- My own need to read books that appeal to me and my need for absolute true love is what got me started. I couldn’t find
any books that weren’t about love triangles so I wrote my own :)
Thank you so much Shelly!
Nov 6, 2011 - Books.Books.Books.    No Comments

Review for Learning In the Dark by Margaret Sarah Bechtel

LEARNING IN THE DARK BY MARGARET SARAH BECHTEL IS ABOUT LYNN MOORE, WHO BECOMES BLIND FROM A MAJOR ACCIDENT AT THE AGE OF TEN.  LYNN FINDS HERSELF 12 YEARS LATER IN THE PRESENTS OF THE TWO MEN WHO BLINDED HER. LYNN STRUGGLES IN FORGIVING THESE MEN, THE QUESTION THROUGHOUT THE BOOK IS CAN LYNN LEARN TO FORGIVE?

WHEN I BEGAN THIS BOOK THE MAIN CHARACTER, LYNN, REALLY GRABBED ME. IN SOME WAYS I COULD RELATETO HER, I COULD REALLY PUT MYSELF IN HER SHOES AND FEEL WHAT SHE WAS FEELING.

LYNN GOES THROUGH ALOT IN THE BOOK. IN THE END, I DIDN’T FEEL BAD FOR HER. IF YOU WOUD LIKE TO KNOW WHY, READ THE BOOK!(:

I COULD ALSO PICTURE PERFECTLY IN MY MIND THE WHOLE SCENE OF LYNN’S BLINDING. MARGARET SARAH BACHTEL HAS A REAL TALENT FOR WRITING.

I RECOMMEND THIS BOOK TO EVERYONE, EVEN THOSE WHO HAVE A HARD TIME FORGIVING. THIS BOOK HAS A LITTLE BIT OF EVERYTHING. I REALLY ENJOY THE WAY MARGARET WRITES.

IT IS A WONDERFUL BOOK!

Nov 6, 2011 - Book Interviews    No Comments

Interview with Veronica Blade

1) How many books have you written?
  • Six full length novels, plus 2 novellas. Something Witchy This Way Comes is my 5th novel. My first two… well, let’s just say I was still learning my craft at the time. They may never make it out of my closet!

2) Did you learn anything from writing your book and what was it?

  • I learned that writing a novel is the easy part! Making it great is quite another thing. Selling it is even harder. But the most important thing I learned is that just because your friends and family are impressed with your first effort doesn’t mean the rest of the world will be. As they say, if it was easy, everyone would be doing it. Take your time with your novel, make it shine. Resist submitting it to agents or editors until you’ve received enthusiastic feedback from contests judges or people you’ve never met.

3) Do you have to travel much concerning your book(s)?

  • I’m a homebody. I like being around all my stuff. I tend to write about places I already know, much to my hubby’s disappointment. Unlike me, he loves to travel.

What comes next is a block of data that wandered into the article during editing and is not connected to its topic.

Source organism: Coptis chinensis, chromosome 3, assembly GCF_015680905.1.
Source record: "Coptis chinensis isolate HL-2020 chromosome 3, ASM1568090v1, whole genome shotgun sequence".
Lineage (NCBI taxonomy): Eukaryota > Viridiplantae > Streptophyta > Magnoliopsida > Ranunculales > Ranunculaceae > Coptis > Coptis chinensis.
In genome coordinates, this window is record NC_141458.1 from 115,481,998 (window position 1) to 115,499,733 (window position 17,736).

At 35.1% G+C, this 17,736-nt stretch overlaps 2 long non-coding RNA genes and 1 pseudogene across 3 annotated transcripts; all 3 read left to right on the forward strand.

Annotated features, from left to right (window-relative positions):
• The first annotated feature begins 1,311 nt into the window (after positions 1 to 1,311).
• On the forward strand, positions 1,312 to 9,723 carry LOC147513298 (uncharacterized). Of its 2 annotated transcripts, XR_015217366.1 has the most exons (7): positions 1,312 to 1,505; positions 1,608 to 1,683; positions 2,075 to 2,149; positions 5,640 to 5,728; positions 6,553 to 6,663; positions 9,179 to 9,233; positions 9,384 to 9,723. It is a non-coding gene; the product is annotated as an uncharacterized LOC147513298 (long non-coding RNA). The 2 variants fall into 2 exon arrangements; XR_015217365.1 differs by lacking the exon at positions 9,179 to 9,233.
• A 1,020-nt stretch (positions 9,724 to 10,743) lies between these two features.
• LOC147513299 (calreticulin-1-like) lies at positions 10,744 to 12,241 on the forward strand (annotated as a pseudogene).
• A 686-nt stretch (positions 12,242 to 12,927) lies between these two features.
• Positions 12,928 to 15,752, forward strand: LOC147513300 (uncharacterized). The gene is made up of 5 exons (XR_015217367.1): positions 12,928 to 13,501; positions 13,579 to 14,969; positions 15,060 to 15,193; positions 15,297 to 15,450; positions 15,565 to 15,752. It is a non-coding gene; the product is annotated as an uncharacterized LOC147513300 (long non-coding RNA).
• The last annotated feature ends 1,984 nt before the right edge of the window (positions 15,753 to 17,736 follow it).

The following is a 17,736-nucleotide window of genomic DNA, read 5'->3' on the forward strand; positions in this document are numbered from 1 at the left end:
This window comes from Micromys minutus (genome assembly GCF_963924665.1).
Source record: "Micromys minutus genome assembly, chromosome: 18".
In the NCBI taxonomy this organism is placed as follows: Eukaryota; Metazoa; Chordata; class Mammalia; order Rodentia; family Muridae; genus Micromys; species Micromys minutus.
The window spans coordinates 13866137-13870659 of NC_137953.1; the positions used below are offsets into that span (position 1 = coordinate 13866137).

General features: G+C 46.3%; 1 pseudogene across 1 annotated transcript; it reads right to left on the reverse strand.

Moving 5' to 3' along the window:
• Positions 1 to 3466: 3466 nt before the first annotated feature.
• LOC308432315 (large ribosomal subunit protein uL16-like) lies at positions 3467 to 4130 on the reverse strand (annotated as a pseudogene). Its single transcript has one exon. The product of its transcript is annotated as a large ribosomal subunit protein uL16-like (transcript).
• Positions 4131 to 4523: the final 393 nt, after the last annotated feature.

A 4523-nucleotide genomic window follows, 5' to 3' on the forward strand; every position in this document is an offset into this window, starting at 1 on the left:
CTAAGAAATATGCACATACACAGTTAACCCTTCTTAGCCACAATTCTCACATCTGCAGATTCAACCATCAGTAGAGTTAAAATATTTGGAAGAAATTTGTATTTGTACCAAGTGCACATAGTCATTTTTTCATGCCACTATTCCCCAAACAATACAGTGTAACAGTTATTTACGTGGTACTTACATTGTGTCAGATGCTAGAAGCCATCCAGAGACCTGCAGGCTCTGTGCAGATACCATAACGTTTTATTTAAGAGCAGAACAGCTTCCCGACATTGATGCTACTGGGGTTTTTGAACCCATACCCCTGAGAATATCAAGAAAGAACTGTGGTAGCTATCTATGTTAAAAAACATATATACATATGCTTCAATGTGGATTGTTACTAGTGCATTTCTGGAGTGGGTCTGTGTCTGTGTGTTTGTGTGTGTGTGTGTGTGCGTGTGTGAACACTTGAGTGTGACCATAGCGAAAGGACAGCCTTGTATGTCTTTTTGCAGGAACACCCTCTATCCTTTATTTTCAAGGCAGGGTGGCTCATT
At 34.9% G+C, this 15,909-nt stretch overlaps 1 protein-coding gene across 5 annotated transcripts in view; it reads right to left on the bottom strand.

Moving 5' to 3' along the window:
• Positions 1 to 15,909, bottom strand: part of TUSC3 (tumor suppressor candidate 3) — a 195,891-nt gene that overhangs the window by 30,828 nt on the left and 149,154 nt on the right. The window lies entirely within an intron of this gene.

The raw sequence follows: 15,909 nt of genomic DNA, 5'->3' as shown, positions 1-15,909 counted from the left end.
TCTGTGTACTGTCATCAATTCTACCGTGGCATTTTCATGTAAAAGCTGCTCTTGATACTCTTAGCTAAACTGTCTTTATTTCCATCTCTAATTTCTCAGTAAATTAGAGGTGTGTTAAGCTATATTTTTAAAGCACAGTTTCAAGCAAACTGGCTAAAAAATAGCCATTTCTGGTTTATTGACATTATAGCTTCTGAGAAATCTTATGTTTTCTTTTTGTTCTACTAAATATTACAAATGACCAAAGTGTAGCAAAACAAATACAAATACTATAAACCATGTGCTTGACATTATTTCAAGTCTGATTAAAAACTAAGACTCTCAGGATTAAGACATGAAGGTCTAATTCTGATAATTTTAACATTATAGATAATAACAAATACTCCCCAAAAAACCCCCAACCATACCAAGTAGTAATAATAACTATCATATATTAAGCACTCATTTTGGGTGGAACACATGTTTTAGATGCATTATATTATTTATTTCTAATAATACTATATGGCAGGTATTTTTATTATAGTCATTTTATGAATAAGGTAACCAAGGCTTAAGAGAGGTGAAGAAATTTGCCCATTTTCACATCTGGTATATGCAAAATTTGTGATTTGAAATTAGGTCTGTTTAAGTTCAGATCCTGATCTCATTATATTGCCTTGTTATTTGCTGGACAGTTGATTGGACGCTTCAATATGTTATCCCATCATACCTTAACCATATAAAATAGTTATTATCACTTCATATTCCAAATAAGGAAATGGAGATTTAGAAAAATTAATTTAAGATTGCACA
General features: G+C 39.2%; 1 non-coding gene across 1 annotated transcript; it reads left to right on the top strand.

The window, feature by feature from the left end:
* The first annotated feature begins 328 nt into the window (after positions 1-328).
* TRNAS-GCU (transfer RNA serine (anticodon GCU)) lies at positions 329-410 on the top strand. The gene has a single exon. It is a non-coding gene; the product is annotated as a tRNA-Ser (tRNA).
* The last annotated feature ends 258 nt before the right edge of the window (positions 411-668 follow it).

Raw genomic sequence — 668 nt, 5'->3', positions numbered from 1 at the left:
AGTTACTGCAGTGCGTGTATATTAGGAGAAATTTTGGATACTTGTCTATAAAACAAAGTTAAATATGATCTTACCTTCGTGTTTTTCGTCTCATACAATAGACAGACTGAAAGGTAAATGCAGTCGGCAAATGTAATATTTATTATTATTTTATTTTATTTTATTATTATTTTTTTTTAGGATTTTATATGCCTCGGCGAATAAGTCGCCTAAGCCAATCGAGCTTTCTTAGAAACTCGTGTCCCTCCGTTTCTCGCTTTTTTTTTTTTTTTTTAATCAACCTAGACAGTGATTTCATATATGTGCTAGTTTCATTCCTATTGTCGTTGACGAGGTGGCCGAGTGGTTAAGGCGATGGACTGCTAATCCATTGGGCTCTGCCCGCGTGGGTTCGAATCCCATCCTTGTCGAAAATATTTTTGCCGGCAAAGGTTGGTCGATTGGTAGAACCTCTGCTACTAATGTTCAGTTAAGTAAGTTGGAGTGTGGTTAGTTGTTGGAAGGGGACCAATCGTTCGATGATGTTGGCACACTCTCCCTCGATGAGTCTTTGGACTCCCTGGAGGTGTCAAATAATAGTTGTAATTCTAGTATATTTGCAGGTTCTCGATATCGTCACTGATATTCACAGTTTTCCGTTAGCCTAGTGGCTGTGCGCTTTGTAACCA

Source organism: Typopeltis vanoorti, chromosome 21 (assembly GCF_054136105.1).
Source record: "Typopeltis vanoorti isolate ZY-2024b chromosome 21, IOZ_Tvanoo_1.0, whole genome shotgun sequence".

4) Is there anything you find particularly challenging in your writing?

  • Yes! Filling in all the plot holes. It’s so easy to write the story and forget to transfer everything from your head and into the story. And since I see everything so clearly in my head, I don’t always think to put down all the details. I depend heavily on my beta readers to tell me what I’m missing.

5) What are your current projects?

  • I have A Bite’s Tale: A Furry Fable coming out later this month. It’s a novella with a Cinderella spin, but with vampires and werewolves. In December, I have the prequel to my shape shifter series. It’s a novella called Thrown to the Wolves. The first book in that shape shifter series, My Wolf’s Bane, is a full length novel releasing in January 2012.

6) Do you have a specific writing style?

  • I don’t do dystopia or anything that could ever qualify as dark. Light on the world-building, heavy on the romance. Maybe a dash of humor, and I will definitely torture my characters, but always a happy ending. It’s just the way I roll.

7) Who is your publisher? How did you pick your publisher?

  • After over 160 agent rejections (with my earlier manuscripts), I knew that without an agent, I’d have difficulty selling to one of the larger publishers. Once Something Witchy This Way Comes began placing in contests, I lost the urge to make the big guys happy. I went with Crush Publishing, because I felt it would be a more personal experience and I’d have more input with covers, titles, etc. Plus, a smaller press can get a book published faster than the big houses.

8) Do you use your OWN experiences in your writings?

  • Absolutely! Keep in mind that my novels have a lot of romance. My stories are about relationships and happy endings. I think that the reason Something Witchy This Way Comes resonates with readers is because it’s real. Ok, the witches aren’t real, but the feelings and thoughts are. A writer can’t write about emotions if he/she has no clue what they’re about. Life becomes real when you experience it, whether it’s yourself experiencing it or someone you know.

9) Did you ever think you’d ever become an author?

  • Not in a million years. I’d always wanted to write, but I never thought I’d come up with anything worth writing about. About 4 years ago, I came up with that magical idea. Well, I thought so at the time anyway. Turns out, not so much. But during the journey, me and my keyboard really hit it off and I’ve been a sucker for vampires, werewolves and witches ever since.

10) Who or what inspired you to write?

  • Lots of authors, but probably mostly Nora Roberts and Anne Rice. But I had never dipped my toe in the young adult genre — not even reading as a teen — until I read Twilight. That was when I fell in love. I’ve dabbled in grown up stories since then, but I think the majority of my creativity will be with seventeen year old characters. It’s my mental age, so why not?
Nov 1, 2011 - Book Interviews    No Comments

Interview with Melisse Aires!


  • Question One: What are the books you wrote?
I’ve been e-pubbed with several publishers over the years. Right now I have a steampunk/spacewestern romance series with Whiskey Creek Press Torrid, title: The Starlander Frontier: Starlander’s Myth, released Nov 1. In April I have a sci fi romance called Refugees on Urloon coming from Lyrical Press. Both are novellas in the 35k range.
  • Question Two: What inspired you to write your first book.
I’ve always written stories. As a child I was a huge book worm(still am) and scribbled all types of stories. As an adult I wrote several stories for children and Ellery Queen Mystery mag, got lots of rejections. The I took a break and wrote some fanfic for awhile. By then e-publishers started buying romances of all types and lengths so I started submitting.